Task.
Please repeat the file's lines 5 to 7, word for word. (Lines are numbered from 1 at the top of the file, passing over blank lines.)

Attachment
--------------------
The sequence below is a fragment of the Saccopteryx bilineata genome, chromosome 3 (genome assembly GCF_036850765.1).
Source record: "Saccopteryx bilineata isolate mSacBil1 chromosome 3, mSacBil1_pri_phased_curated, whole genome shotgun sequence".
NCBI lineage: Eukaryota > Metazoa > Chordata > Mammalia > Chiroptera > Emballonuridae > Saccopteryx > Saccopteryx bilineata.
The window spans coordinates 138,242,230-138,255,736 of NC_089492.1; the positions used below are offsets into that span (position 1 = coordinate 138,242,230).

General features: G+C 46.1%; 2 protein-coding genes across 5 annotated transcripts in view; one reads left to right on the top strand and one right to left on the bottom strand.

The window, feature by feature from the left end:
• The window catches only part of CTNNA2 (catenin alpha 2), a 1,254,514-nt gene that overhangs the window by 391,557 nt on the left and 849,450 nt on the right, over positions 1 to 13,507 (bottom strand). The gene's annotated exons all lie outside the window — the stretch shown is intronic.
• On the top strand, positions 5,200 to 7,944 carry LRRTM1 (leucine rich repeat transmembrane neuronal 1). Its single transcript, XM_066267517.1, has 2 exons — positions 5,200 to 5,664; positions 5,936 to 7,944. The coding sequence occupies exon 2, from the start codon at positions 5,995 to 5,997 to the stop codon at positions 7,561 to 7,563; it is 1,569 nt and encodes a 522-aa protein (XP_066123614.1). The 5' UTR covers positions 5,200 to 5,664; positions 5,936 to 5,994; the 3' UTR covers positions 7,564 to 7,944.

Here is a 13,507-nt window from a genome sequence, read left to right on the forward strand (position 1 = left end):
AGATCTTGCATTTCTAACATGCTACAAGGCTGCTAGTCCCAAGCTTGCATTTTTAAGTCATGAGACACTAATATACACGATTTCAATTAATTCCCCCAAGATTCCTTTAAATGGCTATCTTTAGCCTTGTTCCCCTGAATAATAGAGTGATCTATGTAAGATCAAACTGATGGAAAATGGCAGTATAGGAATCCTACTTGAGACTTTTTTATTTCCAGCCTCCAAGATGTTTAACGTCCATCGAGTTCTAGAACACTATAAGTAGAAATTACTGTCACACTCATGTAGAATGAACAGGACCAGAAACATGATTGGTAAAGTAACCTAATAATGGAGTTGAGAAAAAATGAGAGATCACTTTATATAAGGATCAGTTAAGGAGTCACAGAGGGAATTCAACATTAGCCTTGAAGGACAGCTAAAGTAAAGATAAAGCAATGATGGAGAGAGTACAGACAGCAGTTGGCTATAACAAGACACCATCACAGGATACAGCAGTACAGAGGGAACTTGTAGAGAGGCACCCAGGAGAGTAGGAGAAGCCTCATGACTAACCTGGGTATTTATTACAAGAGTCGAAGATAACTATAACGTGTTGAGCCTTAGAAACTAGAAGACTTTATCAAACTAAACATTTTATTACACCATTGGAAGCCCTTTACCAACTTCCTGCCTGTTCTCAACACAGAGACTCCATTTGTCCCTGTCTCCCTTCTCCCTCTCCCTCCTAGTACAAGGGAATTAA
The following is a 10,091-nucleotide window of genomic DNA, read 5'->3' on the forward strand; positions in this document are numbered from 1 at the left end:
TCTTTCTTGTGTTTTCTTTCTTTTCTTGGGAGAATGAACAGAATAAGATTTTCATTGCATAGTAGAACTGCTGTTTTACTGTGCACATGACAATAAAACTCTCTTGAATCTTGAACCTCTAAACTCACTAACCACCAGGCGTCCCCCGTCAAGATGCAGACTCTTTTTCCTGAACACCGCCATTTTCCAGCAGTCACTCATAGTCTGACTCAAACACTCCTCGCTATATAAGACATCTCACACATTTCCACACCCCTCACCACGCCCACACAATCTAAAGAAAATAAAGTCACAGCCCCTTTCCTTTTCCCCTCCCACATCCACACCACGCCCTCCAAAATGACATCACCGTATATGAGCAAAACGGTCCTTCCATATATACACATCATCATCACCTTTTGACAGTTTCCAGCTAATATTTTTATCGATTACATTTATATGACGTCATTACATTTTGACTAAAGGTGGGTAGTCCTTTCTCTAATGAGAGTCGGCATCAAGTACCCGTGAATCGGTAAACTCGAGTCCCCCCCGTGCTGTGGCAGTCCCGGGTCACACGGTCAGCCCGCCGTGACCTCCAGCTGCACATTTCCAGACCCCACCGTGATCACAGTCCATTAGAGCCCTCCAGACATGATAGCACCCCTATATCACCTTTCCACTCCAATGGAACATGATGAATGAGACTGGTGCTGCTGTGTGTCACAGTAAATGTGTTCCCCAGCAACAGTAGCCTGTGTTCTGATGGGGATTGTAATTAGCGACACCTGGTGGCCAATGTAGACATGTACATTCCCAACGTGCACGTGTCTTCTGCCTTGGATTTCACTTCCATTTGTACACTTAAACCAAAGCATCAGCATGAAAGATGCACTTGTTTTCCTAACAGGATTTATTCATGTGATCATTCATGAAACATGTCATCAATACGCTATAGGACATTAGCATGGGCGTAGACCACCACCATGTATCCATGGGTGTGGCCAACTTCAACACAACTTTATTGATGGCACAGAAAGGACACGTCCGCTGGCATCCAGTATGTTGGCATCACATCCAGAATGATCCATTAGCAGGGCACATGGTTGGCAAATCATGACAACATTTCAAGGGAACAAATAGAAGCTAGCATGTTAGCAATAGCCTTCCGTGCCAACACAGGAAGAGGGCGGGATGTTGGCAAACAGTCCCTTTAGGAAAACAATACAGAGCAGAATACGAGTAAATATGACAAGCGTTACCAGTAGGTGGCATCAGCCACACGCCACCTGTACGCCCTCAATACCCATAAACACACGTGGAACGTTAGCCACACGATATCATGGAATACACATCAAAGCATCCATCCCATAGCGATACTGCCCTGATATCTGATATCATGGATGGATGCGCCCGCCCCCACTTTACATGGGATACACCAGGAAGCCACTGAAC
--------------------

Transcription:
General features: G+C 46.1%; 2 protein-coding genes across 5 annotated transcripts in view; one reads left to right on the top strand and one right to left on the bottom strand.

The window, feature by feature from the left end:
• The window catches only part of CTNNA2 (catenin alpha 2), a 1,254,514-nt gene that overhangs the window by 391,557 nt on the left and 849,450 nt on the right, over positions 1 to 13,507 (bottom strand). The gene's annotated exons all lie outside the window — the stretch shown is intronic.